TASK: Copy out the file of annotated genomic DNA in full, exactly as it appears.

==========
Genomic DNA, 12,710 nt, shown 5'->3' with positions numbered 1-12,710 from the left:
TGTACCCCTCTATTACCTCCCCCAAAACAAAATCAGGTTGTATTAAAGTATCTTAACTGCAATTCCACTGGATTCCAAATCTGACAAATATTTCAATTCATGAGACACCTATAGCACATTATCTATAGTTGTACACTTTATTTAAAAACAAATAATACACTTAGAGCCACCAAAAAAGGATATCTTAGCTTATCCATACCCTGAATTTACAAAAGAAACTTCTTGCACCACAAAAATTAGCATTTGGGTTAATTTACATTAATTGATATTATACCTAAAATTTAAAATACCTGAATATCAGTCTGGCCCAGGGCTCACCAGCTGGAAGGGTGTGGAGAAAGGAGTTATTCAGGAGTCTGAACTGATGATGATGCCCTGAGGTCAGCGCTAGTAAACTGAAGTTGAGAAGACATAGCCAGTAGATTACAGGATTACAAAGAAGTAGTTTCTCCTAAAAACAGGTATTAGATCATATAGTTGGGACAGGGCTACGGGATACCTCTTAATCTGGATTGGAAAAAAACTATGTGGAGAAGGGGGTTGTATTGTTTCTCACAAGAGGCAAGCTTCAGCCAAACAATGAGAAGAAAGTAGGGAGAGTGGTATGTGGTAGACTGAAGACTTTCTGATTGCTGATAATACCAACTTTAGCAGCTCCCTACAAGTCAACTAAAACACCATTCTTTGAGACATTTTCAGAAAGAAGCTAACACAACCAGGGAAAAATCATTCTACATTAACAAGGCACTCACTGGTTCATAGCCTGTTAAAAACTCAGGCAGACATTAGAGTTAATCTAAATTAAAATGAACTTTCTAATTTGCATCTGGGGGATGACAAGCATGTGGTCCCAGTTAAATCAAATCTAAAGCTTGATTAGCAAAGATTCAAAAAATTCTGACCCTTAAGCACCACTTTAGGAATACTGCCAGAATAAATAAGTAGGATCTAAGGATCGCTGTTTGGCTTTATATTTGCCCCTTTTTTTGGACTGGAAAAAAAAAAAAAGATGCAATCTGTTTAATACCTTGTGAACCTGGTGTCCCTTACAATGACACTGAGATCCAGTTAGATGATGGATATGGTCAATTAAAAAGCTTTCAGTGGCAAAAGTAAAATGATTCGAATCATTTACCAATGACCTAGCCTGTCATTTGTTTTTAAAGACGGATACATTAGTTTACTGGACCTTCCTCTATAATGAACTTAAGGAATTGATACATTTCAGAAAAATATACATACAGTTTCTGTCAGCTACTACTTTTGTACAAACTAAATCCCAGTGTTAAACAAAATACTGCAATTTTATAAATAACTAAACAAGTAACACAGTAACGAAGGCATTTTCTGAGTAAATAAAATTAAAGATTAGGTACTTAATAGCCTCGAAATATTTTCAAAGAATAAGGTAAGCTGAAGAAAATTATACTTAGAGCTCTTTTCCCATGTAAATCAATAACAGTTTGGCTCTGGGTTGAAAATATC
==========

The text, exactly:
Genomic DNA, 12,710 nt, shown 5'->3' with positions numbered 1-12,710 from the left:
TGTACCCCTCTATTACCTCCCCCAAAACAAAATCAGGTTGTATTAAAGTATCTTAACTGCAATTCCACTGGATTCCAAATCTGACAAATATTTCAATTCATGAGACACCTATAGCACATTATCTATAGTTGTACACTTTATTTAAAAACAAATAATACACTTAGAGCCACCAAAAAAGGATATCTTAGCTTATCCATACCCTGAATTTACAAAAGAAACTTCTTGCACCACAAAAATTAGCATTTGGGTTAATTTACATTAATTGATATTATACCTAAAATTTAAAATACCTGAATATCAGTCTGGCCCAGGGCTCACCAGCTGGAAGGGTGTGGAGAAAGGAGTTATTCAGGAGTCTGAACTGATGATGATGCCCTGAGGTCAGCGCTAGTAAACTGAAGTTGAGAAGACATAGCCAGTAGATTACAGGATTACAAAGAAGTAGTTTCTCCTAAAAACAGGTATTAGATCATATAGTTGGGACAGGGCTACGGGATACCTCTTAATCTGGATTGGAAAAAAACTATGTGGAGAAGGGGGTTGTATTGTTTCTCACAAGAGGCAAGCTTCAGCCAAACAATGAGAAGAAAGTAGGGAGAGTGGTATGTGGTAGACTGAAGACTTTCTGATTGCTGATAATACCAACTTTAGCAGCTCCCTACAAGTCAACTAAAACACCATTCTTTGAGACATTTTCAGAAAGAAGCTAACACAACCAGGGAAAAATCATTCTACATTAACAAGGCACTCACTGGTTCATAGCCTGTTAAAAACTCAGGCAGACATTAGAGTTAATCTAAATTAAAATGAACTTTCTAATTTGCATCTGGGGGATGACAAGCATGTGGTCCCAGTTAAATCAAATCTAAAGCTTGATTAGCAAAGATTCAAAAAATTCTGACCCTTAAGCACCACTTTAGGAATACTGCCAGAATAAATAAGTAGGATCTAAGGATCGCTGTTTGGCTTTATATTTGCCCCTTTTTTTGGACTGGAAAAAAAAAAAAAGATGCAATCTGTTTAATACCTTGTGAACCTGGTGTCCCTTACAATGACACTGAGATCCAGTTAGATGATGGATATGGTCAATTAAAAAGCTTTCAGTGGCAAAAGTAAAATGATTCGAATCATTTACCAATGACCTAGCCTGTCATTTGTTTTTAAAGACGGATACATTAGTTTACTGGACCTTCCTCTATAATGAACTTAAGGAATTGATACATTTCAGAAAAATATACATACAGTTTCTGTCAGCTACTACTTTTGTACAAACTAAATCCCAGTGTTAAACAAAATACTGCAATTTTATAAATAACTAAACAAGTAACACAGTAACGAAGGCATTTTCTGAGTAAATAAAATTAAAGATTAGGTACTTAATAGCCTCGAAATATTTTCAAAGAATAAGGTAAGCTGAAGAAAATTATACTTAGAGCTCTTTTCCCATGTAAATCAATAACAGTTTGGCTCTGGGTTGAAAATATC